According to Monsanto’s website, the worldwide company’s purpose is to work alongside farmers by selling seeds, developing traits through biotechnology and crop protection chemicals. In 1982, Monsanto’s scientists were the first to genetically modify a plant cell.
Chapman, who is involved with the Occupy Monsanto Genetics Crimes Unit, said she would like to see labels on products that use GMOs.
“What we figure is that if it is labeled, people won’t buy it,” Chapman said.
We arrived around 10 a.m. In the end, we were 13 in total. The cops came by a few times and just asked us to stay behind the white road line and not impede traffic. We got a number of positive thumbs up and enthusiastic beeps from people driving by, along with a few middle fingers! Even the employees leaving the facility for lunch gave us thumbs up!
There was an older woman visiting from CA who was very passionate and who is heavily involved in the passing of Prop 37 there. She knew her stuff and was great to talk with. There was also a woman my age who was an organic farmer in Fowlersville. He dad is 82 years old and is a “monsanto farmer!” She is dubbed as the black sheep of the family. I learned a lot from her!
Lastly, there was Bob, who had been involved in protests since Wallace in 1948. He didn’t know what GMOs were, but hopped on board and was a lovely addition to out little group
When I first arrived, I sat in the grass on the easement across from their front door…to give them time to notice me. I promptly saw people peering out of windows, and a gentleman who appeared to be security stood on a 2nd floor balcony and looked at me (I smiled and waved, but he didn’t wave back). Then I gathered my things together as the rain began to fall and starting walking the perimeter of the building, sign on my shoulder. A gentleman walking with two older ladies passed by and asked what I was doing. I briefly explained my stance, and he said “sure, they should at least let us know what we’re eating! Stand strong, girl!” and they continued to walk. A couple of passersby asked what I was about, and some studiously avoided eye contact (lol). A very pleasant young lady who worked in an adjacent building approached me, because she couldn’t read my sign from her window. She and I had a very enjoyable and educational discussion. She is apparently a researcher of some variety, so we discussed the various sides of the debates in regards to things like the vitamin A enriched “super rice” and environmental manipulation. Ultimately, on some things we agreed, and others we differed, but we agreed that everyone would benefit if agribusiness, lobbyists and concerned citizens could figure out how to come to the table and agree to transparency and honest communication.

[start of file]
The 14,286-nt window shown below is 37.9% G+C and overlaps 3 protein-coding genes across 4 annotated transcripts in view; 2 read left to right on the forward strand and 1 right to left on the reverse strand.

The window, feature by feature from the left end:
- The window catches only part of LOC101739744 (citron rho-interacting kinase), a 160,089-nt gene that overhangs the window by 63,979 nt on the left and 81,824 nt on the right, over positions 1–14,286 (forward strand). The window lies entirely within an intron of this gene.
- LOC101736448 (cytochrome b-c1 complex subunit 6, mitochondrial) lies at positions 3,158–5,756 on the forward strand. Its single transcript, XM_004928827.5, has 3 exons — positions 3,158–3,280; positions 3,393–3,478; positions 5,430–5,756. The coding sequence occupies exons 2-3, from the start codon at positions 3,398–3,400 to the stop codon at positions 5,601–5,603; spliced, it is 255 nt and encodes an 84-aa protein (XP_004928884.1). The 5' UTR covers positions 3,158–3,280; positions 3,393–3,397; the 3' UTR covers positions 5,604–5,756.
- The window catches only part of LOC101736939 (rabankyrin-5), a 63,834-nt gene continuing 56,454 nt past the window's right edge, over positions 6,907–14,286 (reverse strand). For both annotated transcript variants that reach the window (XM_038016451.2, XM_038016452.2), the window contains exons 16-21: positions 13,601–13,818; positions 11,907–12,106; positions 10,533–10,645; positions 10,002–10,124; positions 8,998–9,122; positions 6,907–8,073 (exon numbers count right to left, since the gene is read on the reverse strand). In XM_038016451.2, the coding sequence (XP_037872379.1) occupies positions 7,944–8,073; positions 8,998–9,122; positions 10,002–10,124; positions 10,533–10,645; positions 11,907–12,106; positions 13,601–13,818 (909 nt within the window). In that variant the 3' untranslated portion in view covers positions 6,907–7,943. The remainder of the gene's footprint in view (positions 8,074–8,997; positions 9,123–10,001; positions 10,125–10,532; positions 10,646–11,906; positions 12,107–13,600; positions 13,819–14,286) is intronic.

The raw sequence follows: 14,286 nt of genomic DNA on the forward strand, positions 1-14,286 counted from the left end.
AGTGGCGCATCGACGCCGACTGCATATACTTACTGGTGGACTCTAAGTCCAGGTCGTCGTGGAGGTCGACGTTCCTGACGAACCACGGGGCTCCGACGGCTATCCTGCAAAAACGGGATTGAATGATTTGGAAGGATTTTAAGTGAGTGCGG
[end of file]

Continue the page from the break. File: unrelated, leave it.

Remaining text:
About 50 protesters, on the one-year anniversary of the beginning of the “Occupy” movement, were in front of a Monsanto plant in Davis this morning, saying they want to shut down the local office of the multinational biotechnology company.
In March, protesters staged a similar protest. At that time, the Missouri-based company decided not to open its Davis office and did not make anyone available for comment.